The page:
In July 2014, the Centers for Medicare and Medicaid Services (CMS) published proposed amendments to its rules implementing the Sunshine Act. Among other things, CMS proposed to remove section 403.904(g)(1), which previously stated that applicable manufacturers were not required to report payments or other transfers of value provided as compensation for speaking at a continuing education program, so long as the following conditions were met:
- The event at which the covered recipient was speaking met the accreditation or certification requirements and standards for continuing education for the Accreditation Council for Continuing Medical Education, the American Academy of Family Physicians, the American Dental Association’s Continuing Education Recognition Program, the American Medical Association, or the American Osteopathic Association;
- The applicable manufacturer did not pay the covered recipient speaker directly; and
- The applicable manufacturer did not select the covered recipient speaker or provide the third party (such as a continuing education vendor) with a distinct, identifiable set of individuals to be considered as speakers for the continuing education program.
In proposing this amendment, CMS reasoned that section 403.904(g) is duplicative of the "indirect payments" provision set forth in section 403.904(i)(1). "Indirect payments" are defined as "payments or other transfers of value made by an applicable manufacturer (or by an applicable [GPO]) to a covered recipient . . . through a third party, where the applicable manufacturer (or applicable [GPO]) requires, instructs, directs, or otherwise causes the third party to provide the payment or transfer of value, in whole or in part, to a covered recipient(s). . ." Section 403.904(i)(1) specifically excludes from the reporting requirements indirect payments or other transfers of value where the reporting entity is unaware of and does not know the identity of the covered recipient during the reporting year or by the end of the second quarter of the proceeding reporting year.
On Friday, October 31, 2014, CMS announced that it had published a final rule in the Federal Register, which deletes section 403.904(g)(1) (the CME Exclusion) in its entirety, as proposed. In response to several comments on the proposed rule, CMS acknowledges that an applicable manufacturer or GPO could easily determine the identities of the speakers and/or attendees at a particular CME event. Therefore, according to CMS, whether a CME payment made to an organizer of a CME event is reportable will depend on whether the applicable manufacturer or GPO required, instructed, directed or otherwise caused the payment to be provided to a covered recipient.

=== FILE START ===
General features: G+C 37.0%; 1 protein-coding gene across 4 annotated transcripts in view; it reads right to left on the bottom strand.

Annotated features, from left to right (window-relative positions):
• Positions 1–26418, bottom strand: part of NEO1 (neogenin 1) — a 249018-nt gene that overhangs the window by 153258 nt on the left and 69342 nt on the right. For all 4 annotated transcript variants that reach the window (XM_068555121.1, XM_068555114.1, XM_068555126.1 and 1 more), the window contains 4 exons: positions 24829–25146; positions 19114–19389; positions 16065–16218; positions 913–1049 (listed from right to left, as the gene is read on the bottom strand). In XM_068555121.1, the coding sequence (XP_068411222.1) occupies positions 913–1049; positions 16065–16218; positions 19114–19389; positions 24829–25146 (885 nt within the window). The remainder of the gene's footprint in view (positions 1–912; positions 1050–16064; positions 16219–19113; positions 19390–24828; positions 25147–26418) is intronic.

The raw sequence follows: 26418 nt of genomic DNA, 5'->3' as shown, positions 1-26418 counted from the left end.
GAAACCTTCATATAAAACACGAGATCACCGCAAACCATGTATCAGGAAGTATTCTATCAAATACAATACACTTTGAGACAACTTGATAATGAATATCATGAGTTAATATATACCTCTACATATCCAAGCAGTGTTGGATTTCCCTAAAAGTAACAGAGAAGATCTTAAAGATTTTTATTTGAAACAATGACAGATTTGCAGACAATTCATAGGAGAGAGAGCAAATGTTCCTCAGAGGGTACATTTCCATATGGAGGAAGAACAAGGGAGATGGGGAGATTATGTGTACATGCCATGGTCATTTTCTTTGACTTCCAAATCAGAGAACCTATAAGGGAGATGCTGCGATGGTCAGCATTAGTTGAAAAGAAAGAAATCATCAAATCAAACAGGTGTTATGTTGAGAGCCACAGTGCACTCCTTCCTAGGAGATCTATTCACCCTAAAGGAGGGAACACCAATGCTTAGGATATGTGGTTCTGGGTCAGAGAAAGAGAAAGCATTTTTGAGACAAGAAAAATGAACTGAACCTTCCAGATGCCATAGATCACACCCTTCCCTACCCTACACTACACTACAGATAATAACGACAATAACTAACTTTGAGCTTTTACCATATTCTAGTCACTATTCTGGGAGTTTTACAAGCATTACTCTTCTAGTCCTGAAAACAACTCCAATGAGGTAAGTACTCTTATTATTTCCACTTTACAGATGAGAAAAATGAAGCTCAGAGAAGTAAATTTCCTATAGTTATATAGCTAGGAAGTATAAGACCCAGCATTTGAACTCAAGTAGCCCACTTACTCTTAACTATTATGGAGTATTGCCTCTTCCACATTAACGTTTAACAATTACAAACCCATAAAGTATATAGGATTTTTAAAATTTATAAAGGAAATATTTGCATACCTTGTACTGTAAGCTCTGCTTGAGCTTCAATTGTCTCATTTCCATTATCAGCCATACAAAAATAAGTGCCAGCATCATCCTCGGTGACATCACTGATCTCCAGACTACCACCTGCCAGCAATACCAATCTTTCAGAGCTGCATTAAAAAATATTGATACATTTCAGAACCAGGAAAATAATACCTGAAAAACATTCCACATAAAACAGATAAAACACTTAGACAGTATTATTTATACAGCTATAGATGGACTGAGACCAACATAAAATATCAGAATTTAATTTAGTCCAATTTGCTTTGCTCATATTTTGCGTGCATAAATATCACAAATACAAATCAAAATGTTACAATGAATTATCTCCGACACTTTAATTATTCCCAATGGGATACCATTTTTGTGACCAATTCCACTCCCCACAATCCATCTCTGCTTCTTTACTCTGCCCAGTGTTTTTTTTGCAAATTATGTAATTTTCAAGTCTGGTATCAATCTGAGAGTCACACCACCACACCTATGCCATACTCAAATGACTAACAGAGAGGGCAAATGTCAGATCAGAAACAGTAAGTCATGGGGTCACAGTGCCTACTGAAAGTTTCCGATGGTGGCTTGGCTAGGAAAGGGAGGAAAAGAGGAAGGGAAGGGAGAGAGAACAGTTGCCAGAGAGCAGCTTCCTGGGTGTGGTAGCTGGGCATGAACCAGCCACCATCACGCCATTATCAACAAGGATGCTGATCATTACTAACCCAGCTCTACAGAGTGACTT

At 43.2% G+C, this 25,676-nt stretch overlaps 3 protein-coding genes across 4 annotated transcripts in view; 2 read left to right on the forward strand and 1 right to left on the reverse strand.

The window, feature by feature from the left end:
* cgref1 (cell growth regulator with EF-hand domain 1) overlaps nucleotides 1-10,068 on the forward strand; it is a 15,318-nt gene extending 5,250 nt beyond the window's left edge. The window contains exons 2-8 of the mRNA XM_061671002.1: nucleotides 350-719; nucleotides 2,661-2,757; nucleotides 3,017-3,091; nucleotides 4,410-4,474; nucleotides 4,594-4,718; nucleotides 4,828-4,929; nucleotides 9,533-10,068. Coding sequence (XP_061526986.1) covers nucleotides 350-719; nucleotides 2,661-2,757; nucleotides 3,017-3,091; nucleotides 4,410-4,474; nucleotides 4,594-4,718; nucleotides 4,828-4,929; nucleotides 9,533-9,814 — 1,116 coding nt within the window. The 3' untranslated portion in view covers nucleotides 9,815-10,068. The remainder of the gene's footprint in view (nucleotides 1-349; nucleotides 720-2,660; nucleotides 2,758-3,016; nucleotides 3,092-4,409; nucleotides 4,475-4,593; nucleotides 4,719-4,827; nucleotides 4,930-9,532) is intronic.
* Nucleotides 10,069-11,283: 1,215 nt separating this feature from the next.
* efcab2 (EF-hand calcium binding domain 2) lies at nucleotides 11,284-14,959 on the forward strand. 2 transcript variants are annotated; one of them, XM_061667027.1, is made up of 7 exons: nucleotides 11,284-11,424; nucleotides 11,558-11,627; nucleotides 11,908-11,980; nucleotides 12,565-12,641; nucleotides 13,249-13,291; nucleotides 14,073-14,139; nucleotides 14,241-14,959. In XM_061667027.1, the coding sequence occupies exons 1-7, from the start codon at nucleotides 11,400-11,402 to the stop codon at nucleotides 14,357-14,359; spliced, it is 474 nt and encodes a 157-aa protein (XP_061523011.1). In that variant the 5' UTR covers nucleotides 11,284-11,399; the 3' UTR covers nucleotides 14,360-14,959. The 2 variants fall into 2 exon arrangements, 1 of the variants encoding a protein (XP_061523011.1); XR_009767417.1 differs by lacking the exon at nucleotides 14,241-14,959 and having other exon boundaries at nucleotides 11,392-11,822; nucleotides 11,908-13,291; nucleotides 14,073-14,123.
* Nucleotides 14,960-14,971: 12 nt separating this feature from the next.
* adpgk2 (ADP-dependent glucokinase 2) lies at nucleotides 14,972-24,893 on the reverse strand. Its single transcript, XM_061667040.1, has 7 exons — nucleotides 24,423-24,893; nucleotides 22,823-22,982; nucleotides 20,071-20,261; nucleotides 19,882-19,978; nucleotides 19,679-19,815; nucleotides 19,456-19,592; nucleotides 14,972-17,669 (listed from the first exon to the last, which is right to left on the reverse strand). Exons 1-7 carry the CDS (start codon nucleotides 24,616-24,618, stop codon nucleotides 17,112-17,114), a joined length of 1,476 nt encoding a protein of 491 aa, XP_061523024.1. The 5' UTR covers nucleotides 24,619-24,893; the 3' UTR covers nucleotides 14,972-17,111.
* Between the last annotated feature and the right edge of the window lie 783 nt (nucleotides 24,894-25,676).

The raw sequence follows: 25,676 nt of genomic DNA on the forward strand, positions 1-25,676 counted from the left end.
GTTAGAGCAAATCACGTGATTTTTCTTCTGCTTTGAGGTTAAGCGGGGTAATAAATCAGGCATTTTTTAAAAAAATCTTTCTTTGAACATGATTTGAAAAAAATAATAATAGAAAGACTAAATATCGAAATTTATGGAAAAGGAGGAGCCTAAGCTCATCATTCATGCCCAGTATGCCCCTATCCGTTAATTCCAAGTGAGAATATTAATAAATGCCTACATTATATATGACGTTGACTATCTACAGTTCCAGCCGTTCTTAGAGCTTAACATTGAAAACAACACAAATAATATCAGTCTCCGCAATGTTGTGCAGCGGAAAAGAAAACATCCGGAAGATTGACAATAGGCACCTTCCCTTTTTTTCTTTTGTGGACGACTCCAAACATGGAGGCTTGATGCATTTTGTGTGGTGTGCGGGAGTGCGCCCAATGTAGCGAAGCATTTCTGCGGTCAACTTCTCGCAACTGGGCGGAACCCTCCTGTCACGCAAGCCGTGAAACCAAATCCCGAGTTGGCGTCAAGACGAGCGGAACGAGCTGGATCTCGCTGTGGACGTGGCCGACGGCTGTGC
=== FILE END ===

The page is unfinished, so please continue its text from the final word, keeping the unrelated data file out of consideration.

According to the reasoning in the preamble of the final rule, if the applicable manufacturer or GPO directs that its payment to a CME organizer (which is not itself a covered recipient) be applied to costs or fees related to a covered recipient (whether a speaker or an attendee) and the applicable manufacturer or GPO learns the covered recipient's identity within the applicable time period, then the payment will be considered an indirect payment to that covered recipient and, therefore, is reportable.
If, in contrast, the applicable manufacturer or GPO provides an unrestricted payment to the non-covered CME organizer to use as the CME organizer deems fit and does not require, instruct, direct or otherwise cause the applicable manufacturer's or GPO's payment to be provided (in whole or in part) in turn to a covered recipient, that payment will not be considered a direct or an indirect payment to that covered recipient and, therefore, need not be reported. CMS analogizes such CME funding to unrestricted donations to physicians' organizations that the organizations may use to fund a grant to a physician, which also would not constitute a reportable indirect payment. This explanatory language, however, appears only in the preamble and not in the final rule itself.
CMS has aslo indicated that it will provide "sub-regulatory guidance specifying [that] tuition fees provided to physician attendees that have been generally subsidized at continuing education events by manufacturers are not expected to be reported."
Although this rule change is effective as of October 31, 2014, it only applies to spend incurred in 2016 and later.